Next week, Microsoft's Internet Explorer browser (IE) will begin displaying nag notices to users who have not upgraded to the latest available for their operating system.
Users can disable those notices and continue running retired editions without the disruption of the in-browser warnings.
On Jan. 12, Microsoft will deliver the final security updates for IE8, IE9 and IE10 on Windows 7 Service Pack 1 (SP1) to make good on an August 2014 announcement that it would shut off patches and other support for those browsers on the OS. Other versions of Windows will also show the nags to users still running older editions of IE: Those running Windows Vista, for example, will see the alert if they are still on IE7, the browser that was originally bundled with the 2006 operating system, or on IE8, the 2009 follow-up.
The code to display the notifications will be bundled with the cumulative security updates slated to release Tuesday for the affected browsers.
According to Microsoft employee Steve Thomas, the nag will appear in a new tab when an out-of-date IE is launched. The tab will open to the appropriate page on Microsoft's website where the user can download the latest version of the browser; in most cases, that will be this page for downloading IE11.
The tab will reappear 72 hours later if the user ignores the recommendation to upgrade and closes the tab.
Last month, Microsoft published a support document that outlined how enterprises could disable the notification, presumably because they were still in the midst of their upgrade to IE11 on Windows 7, or had paid Microsoft for a custom support plan that will give them security patches for the retired browsers after the public expiration date of Jan. 12.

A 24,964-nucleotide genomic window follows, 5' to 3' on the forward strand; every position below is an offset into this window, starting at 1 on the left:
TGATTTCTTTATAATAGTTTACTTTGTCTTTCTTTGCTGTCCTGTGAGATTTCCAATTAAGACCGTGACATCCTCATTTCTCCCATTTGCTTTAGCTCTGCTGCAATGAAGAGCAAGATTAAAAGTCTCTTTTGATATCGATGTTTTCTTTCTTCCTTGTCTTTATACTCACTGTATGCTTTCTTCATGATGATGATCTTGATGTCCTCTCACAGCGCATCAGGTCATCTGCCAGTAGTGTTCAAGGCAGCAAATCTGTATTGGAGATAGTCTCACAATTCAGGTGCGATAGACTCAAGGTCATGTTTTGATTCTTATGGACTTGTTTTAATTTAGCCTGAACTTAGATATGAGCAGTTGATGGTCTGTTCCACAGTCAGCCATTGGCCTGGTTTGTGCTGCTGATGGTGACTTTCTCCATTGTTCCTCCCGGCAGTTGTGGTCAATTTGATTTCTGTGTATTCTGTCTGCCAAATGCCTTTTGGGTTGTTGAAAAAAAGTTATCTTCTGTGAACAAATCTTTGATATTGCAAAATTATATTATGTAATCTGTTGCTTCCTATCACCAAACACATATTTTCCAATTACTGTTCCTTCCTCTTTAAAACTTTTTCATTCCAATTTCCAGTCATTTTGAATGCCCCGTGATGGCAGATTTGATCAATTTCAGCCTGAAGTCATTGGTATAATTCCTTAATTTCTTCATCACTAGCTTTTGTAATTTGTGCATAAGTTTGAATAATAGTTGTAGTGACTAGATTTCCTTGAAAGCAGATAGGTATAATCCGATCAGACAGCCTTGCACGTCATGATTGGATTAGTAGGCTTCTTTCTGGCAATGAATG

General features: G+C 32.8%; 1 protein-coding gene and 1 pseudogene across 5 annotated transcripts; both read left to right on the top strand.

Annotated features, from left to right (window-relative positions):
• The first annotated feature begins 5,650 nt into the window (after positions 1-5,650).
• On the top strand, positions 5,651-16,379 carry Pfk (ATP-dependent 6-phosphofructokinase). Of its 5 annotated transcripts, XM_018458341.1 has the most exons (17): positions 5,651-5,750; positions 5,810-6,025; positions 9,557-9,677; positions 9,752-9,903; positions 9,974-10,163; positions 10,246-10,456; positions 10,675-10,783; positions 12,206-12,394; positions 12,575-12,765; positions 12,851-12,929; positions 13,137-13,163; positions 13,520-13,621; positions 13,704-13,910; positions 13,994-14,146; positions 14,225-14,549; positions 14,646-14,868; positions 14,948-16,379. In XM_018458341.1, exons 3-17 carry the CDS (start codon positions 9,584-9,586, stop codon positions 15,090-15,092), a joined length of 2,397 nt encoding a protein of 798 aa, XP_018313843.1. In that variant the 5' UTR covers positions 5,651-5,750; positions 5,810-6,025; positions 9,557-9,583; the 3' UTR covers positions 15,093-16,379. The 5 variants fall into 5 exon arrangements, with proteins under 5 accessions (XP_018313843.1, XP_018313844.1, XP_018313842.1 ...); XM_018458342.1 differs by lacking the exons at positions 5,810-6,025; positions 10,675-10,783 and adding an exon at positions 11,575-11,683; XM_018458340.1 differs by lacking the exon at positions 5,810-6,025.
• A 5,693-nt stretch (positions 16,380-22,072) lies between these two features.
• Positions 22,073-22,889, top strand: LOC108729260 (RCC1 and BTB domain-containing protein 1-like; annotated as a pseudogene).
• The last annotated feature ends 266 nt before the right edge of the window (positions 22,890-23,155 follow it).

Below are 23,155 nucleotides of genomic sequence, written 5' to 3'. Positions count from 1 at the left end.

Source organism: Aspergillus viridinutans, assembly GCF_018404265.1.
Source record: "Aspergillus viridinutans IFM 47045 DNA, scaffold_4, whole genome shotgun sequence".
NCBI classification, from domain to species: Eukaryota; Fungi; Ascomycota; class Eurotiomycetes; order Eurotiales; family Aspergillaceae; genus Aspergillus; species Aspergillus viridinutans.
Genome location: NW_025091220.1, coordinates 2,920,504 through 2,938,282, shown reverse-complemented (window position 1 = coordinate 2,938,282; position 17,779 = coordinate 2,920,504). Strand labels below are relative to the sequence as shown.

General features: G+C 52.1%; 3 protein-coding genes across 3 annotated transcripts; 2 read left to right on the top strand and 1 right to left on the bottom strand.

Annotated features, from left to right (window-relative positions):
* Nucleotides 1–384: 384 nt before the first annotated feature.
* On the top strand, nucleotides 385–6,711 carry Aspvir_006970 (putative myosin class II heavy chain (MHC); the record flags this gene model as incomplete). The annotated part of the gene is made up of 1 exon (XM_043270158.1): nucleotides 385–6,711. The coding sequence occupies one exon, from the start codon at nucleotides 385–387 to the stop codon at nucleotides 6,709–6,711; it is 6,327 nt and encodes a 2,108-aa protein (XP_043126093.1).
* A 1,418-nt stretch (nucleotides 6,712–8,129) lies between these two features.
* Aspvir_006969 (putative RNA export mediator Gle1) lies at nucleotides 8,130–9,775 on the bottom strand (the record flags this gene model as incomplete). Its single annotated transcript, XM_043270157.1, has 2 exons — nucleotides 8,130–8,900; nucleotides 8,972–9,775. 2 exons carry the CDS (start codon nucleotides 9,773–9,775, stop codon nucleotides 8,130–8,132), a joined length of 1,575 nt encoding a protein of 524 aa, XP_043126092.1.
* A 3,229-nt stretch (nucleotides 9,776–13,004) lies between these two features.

Anyone who wants to continue running an outdated edition can use the same instructions to switch off the in-IE nags.
To disable the notices, users must edit the Windows registry, a chore best left to advanced users and only after backing up the device; an error in the registry can cripple the computer.
In Windows 7, that can be done by adding the new registry key:
to the registry subkey:
and then under the new key, this entry:
iexplore.exe = 1
The soon-to-retired browsers will continue to work after Jan. 12, although no further security updates will be provided for them. That means -- assuming Microsoft does not release an emergency "out-of-band" update in the coming weeks -- that the retired versions of IE will be as safe as Microsoft can make them until the next Patch Tuesday, which is slated for Feb 9. At that point, the older versions will have fallen behind on patches.